Wednesday, April 16, 2014

N is for Neanderthal

N is for Neanderthal.

Neanderthals dominated Europe for tens of thousands of years.  Then, about 60,000 years ago, when humans emerged from Africa, the Neanderthals began to die out, which scientists find mysterious.  (Hint: It has to do with humans emerging from Africa.)

Although there are traces of Neanderthal DNA among humans, the Neanderthal was not our ancestor but a whole nother species.  It would be nice to believe that humans overwhelmed them with superior brainpower, but the reality is we probably just had a much faster reproduction rate.  We weren't smarter, just hornier.

Contrary to what you might think, Neanderthals weren't hairy creatures that walked bent over and grunted at each other.  They stood upright, had a language, and used tools.  If you saw a Neanderthal walking by dressed in modern clothes, you would not notice anything particularly strange.

Neanderthals cared for their sick and buried their dead.  On the other hand, at least one scientist says they raped and killed humans and weren't above eating human flesh.  So all in all, they weren't all that different from us.

Tuesday, April 15, 2014

M is for Mule

M is for Mule.

When a daddy donkey, or jack, and a mommy horse, mare, love each other very, very much, God gives them a little baby mule to take care of.  A daddy horse, or stallion, can also love a mommy donkey, or jenny, very, very much, but God isn't nearly as likely to give them a baby if they do.  Even better, zebras sometimes love horses or donkeys, creating sporty mules called zedonks.  I am not making this up, so help me.

The mule, except in very rare instances, cannot have babies of its own.  It is considered as sturdy, sure-footed, and patient as a donkey, but as fast and strong as a horse.  Plus it never takes maternity leave, so it's pretty much a win-win unless you're a mule.  Basically a mule is an animal with absolutely no purpose in life but to do what humans tell it.

The reason mules are sterile is that a horse has 64 chromosomes and a donkey 62.  The mule compromises at 63 chromosomes which evidently is a bad number if you're looking for off-spring.  A zebra has between 32 and 36 chromosomes.  And since you're probably wondering, a human has 46, putting us closer to the zebra end of the spectrum than that horse.  I have no idea what horses are doing with all those extra chromosomes.

A male mule might be sterile, but it's not impotent, and a stud mule - there is such a thing - is notoriously mean, and have to be fixed.  The mules themselves do not feel they were broken in the first place.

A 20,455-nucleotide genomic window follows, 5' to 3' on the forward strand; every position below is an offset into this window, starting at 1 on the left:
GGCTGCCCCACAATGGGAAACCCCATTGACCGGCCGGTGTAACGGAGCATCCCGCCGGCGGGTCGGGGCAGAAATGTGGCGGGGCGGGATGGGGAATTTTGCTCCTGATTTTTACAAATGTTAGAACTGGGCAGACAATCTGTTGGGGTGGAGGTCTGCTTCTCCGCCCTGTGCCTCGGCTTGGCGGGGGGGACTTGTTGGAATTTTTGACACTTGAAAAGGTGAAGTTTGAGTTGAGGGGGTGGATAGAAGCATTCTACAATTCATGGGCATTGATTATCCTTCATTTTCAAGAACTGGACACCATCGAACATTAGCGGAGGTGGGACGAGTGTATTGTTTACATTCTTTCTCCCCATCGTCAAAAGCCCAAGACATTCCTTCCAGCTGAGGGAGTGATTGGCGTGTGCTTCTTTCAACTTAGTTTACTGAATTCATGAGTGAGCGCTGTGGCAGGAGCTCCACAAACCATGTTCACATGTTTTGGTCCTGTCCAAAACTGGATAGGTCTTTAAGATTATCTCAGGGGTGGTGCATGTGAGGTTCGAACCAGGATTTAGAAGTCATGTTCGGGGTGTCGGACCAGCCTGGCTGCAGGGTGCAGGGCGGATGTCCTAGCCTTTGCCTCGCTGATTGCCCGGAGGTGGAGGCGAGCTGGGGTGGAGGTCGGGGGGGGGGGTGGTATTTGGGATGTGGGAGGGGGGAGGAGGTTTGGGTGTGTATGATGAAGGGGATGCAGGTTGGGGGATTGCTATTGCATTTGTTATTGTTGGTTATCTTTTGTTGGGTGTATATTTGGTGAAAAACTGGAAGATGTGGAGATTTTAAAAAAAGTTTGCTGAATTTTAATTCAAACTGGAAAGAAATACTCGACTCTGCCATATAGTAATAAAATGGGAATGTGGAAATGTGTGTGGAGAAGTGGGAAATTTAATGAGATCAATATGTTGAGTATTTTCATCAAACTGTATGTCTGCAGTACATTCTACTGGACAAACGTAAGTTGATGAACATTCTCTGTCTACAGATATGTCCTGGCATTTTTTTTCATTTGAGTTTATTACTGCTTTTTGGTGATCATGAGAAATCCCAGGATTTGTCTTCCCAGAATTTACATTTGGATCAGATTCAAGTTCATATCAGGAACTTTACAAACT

Monday, April 14, 2014

L is for Lemming

L is for Lemming.

The lemming lives in the arctic tundra.  You probably already know that lemmings don't really commit mass suicide, but it sure looks that way.  They have a very high reproduction rate but at the same time are surrounded by animals who like to eat lemmings.  For these reasons, their population varies widely.  One moment, it's like, hey, where did all the lemmings go?  And the next, it's like, damn, enough with the lemmings already.

When lemmings get too numerous - and after all, how many lemmings do you really need anyway? - they set off for new places to live.  Some of these new places are on the other sides of bodies of water, such as rivers.  Fortunately, lemmings are excellent swimmers.  Well, some of them are excellent swimmers, some of them are only so-so.  Bottom line, the good swimmers make it, and the so-so swimmers don't.  This is the source of the mass suicide myth.  Bad thing is, if you're a lemming, you don't know what kind of swimmer you are until you jump in the river and give it a try.

That's pretty much a metaphor for life in general.

Sunday, April 13, 2014

Bonus Letter: A is for Amoeba

A is for Amoeba.

Owing to the rules of the A-to-Z blogging challenge, I'm not required to post on Sundays; nevertheless, here's a bonus blog about my friend, the amoeba.

Even if you don't know a rotifer from a gastrotrich, you've heard of amoebas.  They are the rock-stars of protozoans.  The name amoeba means change, because their shape is so fluid.

Amoebas have a contractile vacuole, but that's kind of what you'd expect.  No surprises there.  Their genome has 290 billion base pairs, which contrasts to a measly 29 billion pairs in the human genome; it seems kind of insulting such a simple animal would have so much genetic information, but that's the way it is.  Amoebas eat by phagocytosis, which is a fancy way of saying the amoeba just engulfs its food, surrounds it.  Since the amoeba doesn't have a mouth, it's all mouth.  If a great big amoeba tries to hug you, watch out.